- Fill French macarons, choux pastry, or layer on strawberry shortcake
- Make a lemon berry trifle
- Spread on English muffins, homemade biscuits, toast, croissants
- Mix it with whipped frosting for the fluffiest filling in a citrus cake
- Top your classic cheesecake, lemon cheesecake, or easy cheesecake pie
- Stir in yogurt, cottage cheese, or spoon on ice cream
- Try it on gingerbread waffles (seriously, try this!)
- Use as a filling to add extra flavor to lemon blueberry cupcakes
- Fill your lemon thumbprint cookies
You only need 5 simple ingredients for homemade lemon curd—and the recipe comes together on the stove in 10 minutes! If you know how to whisk, you can make this delicious spread.
- 4 large egg yolks (for thicker lemon curd, see Note on eggs)
- 2/3 cup (134g) granulated sugar
- 1 Tablespoon lemon zest (about 1 lemon)
- 1/3 cup (80ml) fresh lemon juice (about 2–3 lemons)
- 1/8 teaspoon salt
- 6 Tablespoons (86g) unsalted butter, softened to room temperature and cut into 6 pieces
- Fill the bottom pot of your double boiler with 1–2 inches of water. (Or use the DIY double boiler method listed in the notes.) Place on high heat. Once the water begins to boil, reduce to low heat to keep the water at a simmer.
- Place egg yolks, granulated sugar, lemon zest, lemon juice, and salt into the top pot of your double boiler. Using a silicone whisk, whisk until completely blended, then continue to whisk as the curd cooks. Constant whisking prevents the egg yolks from curdling. Whisk and cook until the mixture becomes thick, resembling the texture of hollandaise sauce, about 10 minutes. If curd isn’t thickening, turn up the heat and constantly whisk.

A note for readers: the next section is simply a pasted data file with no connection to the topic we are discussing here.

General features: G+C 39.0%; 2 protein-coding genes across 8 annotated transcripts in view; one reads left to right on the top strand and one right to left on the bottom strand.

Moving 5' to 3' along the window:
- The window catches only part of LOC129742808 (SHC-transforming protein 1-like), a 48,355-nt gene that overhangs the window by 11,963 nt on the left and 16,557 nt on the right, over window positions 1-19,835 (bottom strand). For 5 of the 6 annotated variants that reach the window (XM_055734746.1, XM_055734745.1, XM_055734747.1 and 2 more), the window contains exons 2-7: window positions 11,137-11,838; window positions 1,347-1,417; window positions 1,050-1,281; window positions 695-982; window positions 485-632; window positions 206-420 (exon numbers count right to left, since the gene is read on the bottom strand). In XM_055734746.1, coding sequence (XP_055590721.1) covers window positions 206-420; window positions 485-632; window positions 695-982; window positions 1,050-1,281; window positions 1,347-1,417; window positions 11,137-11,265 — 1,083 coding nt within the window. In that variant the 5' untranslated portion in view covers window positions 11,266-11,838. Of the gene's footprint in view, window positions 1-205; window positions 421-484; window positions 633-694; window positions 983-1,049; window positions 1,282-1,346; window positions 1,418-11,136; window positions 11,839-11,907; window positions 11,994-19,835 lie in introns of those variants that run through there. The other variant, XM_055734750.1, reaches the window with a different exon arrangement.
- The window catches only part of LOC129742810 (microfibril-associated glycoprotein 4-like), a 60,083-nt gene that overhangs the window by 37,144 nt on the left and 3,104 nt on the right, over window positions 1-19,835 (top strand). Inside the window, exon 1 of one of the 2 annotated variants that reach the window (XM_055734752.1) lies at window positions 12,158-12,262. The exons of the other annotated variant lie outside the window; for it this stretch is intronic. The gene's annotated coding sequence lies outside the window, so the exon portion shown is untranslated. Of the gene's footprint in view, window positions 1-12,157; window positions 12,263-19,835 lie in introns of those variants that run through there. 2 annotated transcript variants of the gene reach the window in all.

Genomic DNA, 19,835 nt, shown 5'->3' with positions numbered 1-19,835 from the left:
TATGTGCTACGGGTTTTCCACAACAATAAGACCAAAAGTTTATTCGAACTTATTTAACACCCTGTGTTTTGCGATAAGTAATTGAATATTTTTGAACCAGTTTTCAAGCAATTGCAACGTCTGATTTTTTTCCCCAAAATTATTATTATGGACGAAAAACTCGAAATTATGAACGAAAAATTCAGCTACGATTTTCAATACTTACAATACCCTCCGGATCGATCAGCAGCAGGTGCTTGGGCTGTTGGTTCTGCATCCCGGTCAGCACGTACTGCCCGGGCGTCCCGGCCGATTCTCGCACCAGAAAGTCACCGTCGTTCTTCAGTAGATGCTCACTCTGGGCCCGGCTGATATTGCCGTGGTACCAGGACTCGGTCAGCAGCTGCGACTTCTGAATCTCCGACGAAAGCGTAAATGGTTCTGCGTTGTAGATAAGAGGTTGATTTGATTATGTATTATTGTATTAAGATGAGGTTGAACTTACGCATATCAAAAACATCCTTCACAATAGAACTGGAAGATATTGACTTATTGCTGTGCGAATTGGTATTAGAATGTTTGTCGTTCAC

- Remove pan from heat. Whisk the sliced butter into the curd. The butter will melt from the heat of the curd as you whisk. Pour curd into a jar or bowl and place a piece of plastic wrap directly on top so it is touching the top of the curd. (This prevents a skin from forming on top.) The curd will continue to thicken as it cools. Once cool, the plastic wrap can be removed.
- Refrigerate the curd for up to about 10 days.
- Freezing Instructions: For longer storage, you can freeze the curd up to 3–6 months. Thaw in the refrigerator overnight before enjoying.
- Special Tools (affiliate links): Egg Separator | Citrus Juicer | Citrus Zester | Non-Metal Double Boiler | Silicone Whisk
- Thicker Lemon Curd: For thicker lemon curd, replace 2 of the egg yolks with 1 whole egg. This means you will use 2 egg yolks plus 1 whole egg. Keep the rest of the recipe and instructions the same.
- Lemon Juice: Do not use bottled lemon juice. Use fresh-squeezed lemon juice.
- Butter: You can use salted butter instead of unsalted butter. Simply omit 1/8 teaspoon salt in the recipe.
- No Double Boiler? No Problem! If you do not own a double boiler, you can simply place a small heatproof glass bowl over a saucepan of simmering water—you will cook the curd in the top pot/bowl.
- No Straining: I don’t strain the lemon curd. The zest is very tiny and has been cooked, so you can hardly detect its texture. It’s really just there for flavor. However, feel free to run the finished lemon curd through a fine mesh sieve if you want to take the extra step.
Keywords: scones, topping, sauce, filling